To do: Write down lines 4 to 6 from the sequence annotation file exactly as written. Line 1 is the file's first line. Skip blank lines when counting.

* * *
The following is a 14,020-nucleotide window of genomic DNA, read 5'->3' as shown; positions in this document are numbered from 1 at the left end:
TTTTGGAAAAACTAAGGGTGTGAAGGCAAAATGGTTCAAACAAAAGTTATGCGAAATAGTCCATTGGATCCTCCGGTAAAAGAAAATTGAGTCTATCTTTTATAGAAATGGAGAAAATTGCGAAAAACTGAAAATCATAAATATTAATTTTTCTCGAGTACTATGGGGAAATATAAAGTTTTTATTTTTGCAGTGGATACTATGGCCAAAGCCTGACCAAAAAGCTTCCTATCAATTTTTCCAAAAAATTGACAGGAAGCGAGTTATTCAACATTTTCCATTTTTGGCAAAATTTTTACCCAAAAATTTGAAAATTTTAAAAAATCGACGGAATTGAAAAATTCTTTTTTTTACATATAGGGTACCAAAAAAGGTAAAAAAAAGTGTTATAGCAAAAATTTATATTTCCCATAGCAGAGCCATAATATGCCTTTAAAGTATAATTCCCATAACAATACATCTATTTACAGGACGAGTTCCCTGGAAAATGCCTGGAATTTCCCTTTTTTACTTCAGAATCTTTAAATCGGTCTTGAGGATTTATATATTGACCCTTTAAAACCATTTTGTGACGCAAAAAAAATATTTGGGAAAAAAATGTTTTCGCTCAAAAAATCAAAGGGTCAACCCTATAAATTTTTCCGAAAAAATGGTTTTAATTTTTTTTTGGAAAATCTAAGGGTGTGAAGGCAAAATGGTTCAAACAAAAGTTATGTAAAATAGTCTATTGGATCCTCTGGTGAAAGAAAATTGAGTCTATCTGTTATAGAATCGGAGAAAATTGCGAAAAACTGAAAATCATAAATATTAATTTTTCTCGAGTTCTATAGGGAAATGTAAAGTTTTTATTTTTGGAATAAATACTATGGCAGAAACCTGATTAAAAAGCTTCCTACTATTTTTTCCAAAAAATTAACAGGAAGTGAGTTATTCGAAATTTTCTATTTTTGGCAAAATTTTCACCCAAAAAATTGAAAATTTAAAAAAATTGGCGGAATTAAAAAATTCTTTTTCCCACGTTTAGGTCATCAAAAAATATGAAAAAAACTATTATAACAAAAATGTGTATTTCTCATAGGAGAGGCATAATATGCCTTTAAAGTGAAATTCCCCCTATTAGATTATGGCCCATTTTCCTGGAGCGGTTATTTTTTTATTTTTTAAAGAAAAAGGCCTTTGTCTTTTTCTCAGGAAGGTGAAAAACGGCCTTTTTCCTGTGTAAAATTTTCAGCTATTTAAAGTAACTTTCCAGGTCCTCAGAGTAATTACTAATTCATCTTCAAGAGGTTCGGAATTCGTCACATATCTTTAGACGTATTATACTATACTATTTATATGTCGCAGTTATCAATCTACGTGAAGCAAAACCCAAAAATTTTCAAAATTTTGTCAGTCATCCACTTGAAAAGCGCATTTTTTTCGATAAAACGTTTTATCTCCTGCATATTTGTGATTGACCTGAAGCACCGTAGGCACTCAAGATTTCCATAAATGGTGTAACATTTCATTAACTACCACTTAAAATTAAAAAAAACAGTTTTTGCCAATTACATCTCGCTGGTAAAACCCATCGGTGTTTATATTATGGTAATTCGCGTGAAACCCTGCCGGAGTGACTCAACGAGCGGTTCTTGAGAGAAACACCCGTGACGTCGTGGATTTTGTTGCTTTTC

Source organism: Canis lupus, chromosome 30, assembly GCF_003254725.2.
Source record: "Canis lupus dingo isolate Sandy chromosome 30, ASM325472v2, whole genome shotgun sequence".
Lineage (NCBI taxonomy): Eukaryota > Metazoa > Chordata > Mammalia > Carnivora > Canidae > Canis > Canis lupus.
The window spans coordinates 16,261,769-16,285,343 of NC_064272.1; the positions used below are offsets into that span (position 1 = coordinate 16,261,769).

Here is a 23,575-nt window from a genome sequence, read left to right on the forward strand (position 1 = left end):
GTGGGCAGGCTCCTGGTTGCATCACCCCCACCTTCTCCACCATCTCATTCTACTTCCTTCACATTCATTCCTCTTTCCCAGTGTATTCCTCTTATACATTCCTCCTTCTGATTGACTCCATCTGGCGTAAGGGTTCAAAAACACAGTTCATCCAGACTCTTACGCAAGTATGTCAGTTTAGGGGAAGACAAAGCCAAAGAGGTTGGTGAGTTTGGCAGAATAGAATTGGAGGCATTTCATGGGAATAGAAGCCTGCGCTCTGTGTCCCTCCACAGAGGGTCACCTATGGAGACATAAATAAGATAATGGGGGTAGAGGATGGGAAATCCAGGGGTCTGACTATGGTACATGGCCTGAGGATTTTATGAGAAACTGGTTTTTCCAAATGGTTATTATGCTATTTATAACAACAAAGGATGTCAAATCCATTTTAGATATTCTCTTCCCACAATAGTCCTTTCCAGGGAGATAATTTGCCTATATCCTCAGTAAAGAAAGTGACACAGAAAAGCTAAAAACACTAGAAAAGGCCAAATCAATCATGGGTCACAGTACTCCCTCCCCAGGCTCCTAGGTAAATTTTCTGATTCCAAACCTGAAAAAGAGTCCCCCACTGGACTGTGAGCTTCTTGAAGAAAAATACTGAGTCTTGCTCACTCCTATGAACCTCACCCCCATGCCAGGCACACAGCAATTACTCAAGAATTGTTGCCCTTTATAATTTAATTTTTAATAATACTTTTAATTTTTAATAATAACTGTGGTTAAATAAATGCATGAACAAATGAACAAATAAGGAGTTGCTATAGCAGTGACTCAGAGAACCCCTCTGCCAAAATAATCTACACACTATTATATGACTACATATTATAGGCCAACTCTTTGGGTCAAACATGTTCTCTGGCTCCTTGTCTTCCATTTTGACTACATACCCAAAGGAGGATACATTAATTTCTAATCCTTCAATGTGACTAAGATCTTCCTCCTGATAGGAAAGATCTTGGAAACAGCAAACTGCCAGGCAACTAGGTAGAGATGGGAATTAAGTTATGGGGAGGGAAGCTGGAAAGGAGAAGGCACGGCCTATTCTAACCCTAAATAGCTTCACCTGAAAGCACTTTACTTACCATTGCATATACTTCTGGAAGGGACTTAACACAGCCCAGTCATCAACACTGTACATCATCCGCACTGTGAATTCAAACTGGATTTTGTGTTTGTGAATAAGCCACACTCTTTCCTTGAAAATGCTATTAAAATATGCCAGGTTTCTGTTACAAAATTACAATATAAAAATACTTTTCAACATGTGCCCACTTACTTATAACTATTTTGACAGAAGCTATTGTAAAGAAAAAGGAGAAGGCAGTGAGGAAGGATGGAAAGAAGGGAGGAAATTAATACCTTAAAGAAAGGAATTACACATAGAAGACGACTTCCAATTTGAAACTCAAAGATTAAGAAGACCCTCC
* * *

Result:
Source record: "Canis lupus dingo isolate Sandy chromosome 30, ASM325472v2, whole genome shotgun sequence".
Lineage (NCBI taxonomy): Eukaryota > Metazoa > Chordata > Mammalia > Carnivora > Canidae > Canis > Canis lupus.
The window spans coordinates 16,261,769-16,285,343 of NC_064272.1; the positions used below are offsets into that span (position 1 = coordinate 16,261,769).